Tuesday, October 1, 2013

The Life of Saint Teresa of Ávila: First Level (Grammar Stage)

What are the central events in the writer’s life?

I know that I should have written only the most important events for this inquiry, but to refresh my memory, and really…there are a lot of important events in Teresa’s life that is so valuable, I finally rambled over this quite a long post. :)

  • Teresa’s soul was aroused since childhood, thanks to the parents’ good virtues. (age 7)
  • Lost her virtues through bad company – entered an Augustinian convent in spite of her bitter aversion. (age 14)
  • Returned to good virtues – had serious illness; poor health – out from the convent to stay with her sister. (age 16+)
  • Finally took the habit at the Convent of Incarnation, 3rd November 1536. (age 21)
  • Feeling great joy for serving God – her health worsens – went to another town for treatment.
  • Suffered the inability of meditating, always needed books to pray – been misguided by her confessor. (age 23)
  • Asked God to send illness and patience to endure it. God granted it, the treatment worsen her illness, she endured great pain with great patience, almost died.
  • Teresa was paralyzed for almost three years, but endured it with great joy.
  • She regretted her sins, took St. Joseph as her patron, and through him, God granted her prayers.
  • Teresa fell again in sin from amusements and vanity, having too much freedom in the convent.
  • She had a friendship with a woman – one day Christ appeared before her looking severe and warned her that the friendship displeased Him. She disobeyed still; then had a vision of a strange toad which she believed to be another God’s warning.
  • For some times she stopped communing with God (meditation).
  • Her father died from illness.
  • Guided by her father’s confessor, Teresa began to pray again – still led two lives: divine and worldly ones.
  • However, during those follies, Teresa felt that God veiled her sins from public because He must have known how Teresa longed to serve Him.
  • Teresa was tormented when God granted graces to her despite of her sins.
  • Teresa saw in her mind an image of Christ terribly wounded; it moved her deeply; that she called up that image in meditations which helped her a lot.
  • Teresa had difficulties to stay in meditation because her thoughts were wondering; she needed an actual image to induce mental recollection in mind.
  • She began reading St. Augustine’s Confessions; it helped her to incline more to spiritual graces and stayed away from things that did her harm.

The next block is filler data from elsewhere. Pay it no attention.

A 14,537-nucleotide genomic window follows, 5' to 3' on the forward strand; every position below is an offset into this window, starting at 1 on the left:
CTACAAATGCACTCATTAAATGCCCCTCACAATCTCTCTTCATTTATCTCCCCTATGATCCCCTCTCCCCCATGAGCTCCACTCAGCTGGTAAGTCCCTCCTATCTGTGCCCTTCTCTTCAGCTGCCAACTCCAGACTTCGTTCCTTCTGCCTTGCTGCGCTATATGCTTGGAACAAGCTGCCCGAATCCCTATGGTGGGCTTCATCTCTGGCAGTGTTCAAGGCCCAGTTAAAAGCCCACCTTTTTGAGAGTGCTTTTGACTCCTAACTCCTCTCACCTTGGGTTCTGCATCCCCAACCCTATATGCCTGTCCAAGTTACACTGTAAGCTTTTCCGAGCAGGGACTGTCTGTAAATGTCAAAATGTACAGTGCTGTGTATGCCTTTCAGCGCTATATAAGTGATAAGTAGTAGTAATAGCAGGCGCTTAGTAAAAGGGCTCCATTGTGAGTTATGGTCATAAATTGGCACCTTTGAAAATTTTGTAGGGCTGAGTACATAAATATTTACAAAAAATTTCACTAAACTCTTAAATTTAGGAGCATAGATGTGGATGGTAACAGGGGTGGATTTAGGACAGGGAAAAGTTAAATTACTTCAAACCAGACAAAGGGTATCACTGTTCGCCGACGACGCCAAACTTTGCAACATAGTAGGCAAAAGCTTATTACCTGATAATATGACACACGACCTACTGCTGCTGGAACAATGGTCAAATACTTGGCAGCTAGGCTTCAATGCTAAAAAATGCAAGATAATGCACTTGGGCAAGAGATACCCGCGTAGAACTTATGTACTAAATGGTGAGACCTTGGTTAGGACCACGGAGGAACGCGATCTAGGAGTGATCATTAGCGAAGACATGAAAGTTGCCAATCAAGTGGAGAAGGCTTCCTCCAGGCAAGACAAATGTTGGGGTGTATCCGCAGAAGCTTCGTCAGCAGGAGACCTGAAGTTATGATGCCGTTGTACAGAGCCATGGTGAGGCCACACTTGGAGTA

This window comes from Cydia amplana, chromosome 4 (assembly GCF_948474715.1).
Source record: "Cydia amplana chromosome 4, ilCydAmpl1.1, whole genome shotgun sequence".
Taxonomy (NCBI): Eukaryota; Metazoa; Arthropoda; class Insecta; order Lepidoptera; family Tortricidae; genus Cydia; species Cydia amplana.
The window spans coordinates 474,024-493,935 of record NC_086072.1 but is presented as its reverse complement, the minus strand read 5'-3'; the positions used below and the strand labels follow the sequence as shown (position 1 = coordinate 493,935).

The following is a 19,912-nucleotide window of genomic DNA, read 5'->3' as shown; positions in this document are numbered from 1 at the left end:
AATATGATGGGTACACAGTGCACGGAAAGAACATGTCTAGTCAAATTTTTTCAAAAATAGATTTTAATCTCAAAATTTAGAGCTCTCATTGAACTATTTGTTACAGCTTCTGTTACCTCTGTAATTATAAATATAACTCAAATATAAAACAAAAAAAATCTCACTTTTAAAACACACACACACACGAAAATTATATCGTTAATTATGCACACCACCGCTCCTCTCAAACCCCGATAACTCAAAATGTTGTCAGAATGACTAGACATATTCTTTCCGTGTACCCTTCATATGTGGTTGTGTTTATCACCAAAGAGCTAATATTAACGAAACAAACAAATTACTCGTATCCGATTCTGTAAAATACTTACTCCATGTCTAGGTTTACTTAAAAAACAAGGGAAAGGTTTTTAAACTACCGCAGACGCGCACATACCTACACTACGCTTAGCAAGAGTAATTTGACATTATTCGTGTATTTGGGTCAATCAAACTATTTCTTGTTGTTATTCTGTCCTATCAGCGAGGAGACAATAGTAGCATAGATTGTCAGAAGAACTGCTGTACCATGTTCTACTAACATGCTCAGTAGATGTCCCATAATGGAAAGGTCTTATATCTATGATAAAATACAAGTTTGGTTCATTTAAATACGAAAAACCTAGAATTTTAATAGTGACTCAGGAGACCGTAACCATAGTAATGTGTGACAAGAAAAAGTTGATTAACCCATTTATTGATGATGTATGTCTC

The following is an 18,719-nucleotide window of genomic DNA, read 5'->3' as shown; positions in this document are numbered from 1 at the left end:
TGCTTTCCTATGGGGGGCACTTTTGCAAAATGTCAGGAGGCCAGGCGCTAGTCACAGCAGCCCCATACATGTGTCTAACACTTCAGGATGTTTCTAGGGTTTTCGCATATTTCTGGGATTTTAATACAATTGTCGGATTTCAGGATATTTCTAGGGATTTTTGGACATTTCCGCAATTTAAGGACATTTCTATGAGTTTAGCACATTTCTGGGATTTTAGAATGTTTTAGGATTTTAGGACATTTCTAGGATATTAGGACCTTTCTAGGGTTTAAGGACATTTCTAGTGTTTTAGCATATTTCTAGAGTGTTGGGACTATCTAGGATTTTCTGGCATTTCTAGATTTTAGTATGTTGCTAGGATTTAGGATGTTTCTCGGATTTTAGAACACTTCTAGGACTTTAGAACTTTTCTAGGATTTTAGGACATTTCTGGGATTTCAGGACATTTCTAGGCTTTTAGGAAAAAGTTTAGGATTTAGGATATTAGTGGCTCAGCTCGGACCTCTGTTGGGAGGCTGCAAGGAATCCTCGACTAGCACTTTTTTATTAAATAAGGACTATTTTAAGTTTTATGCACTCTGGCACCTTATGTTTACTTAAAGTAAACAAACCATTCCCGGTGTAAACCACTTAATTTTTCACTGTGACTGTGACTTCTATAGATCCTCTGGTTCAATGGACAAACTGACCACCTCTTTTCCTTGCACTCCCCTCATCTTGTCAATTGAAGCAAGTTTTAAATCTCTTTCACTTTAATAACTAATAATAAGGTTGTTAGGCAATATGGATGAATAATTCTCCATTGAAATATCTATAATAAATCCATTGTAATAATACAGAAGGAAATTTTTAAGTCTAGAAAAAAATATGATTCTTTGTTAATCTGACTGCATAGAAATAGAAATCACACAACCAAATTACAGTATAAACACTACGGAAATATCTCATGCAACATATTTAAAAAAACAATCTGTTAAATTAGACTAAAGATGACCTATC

• Teresa wrote the contents of this book to her confessors, but warned him to only publish till chapter 10, and left the rest in secret.
  • She taught us how to do mental prayer (meditation) in 4 stages, and how to hinder the devils from taunting us. The higher the stage, the more intimate we would be to God.
  • 5 or 6 years stretched along from Teresa’s first to third stages of prayer.
  • People accused her of making innovations in prayer – Teresa was disturbed by it – abandoned again her prayer.
  • Father Barron, a Dominican Friar, woke her up from sins – she realized how God is never tired of forgiving sinners like her.
  • Whenever Teresa had an ecstasy from her 4th stage of prayer (when God enraptured her), her body would be lifted from the ground. Along with the raptures, Teresa experienced distress from terrible loneliness – she longed to die, to be united to God – her body also suffered great pain – she accepted all happily as the way of Cross.
  • After 20 years of prayer and avoiding sins, Teresa was afraid that she might be deceived by the devil. She then sought spiritual directors to guide her.
  • To one of her five teachers from the Society of Jesus she confided that despite of her sins, God granted her much favours – the teachers concluded that it was from evil spirit, not God – they instructed her to resist herself from the raptures.

Cuzco School: The Second Conversion of Saint Teresa. ca. 1694

  • Teresa used to keep her earthly friendship, however one day God told her in her ecstasy that He wanted her to converse not to men, but with angels – on this, she gave up her friendship and everything for God.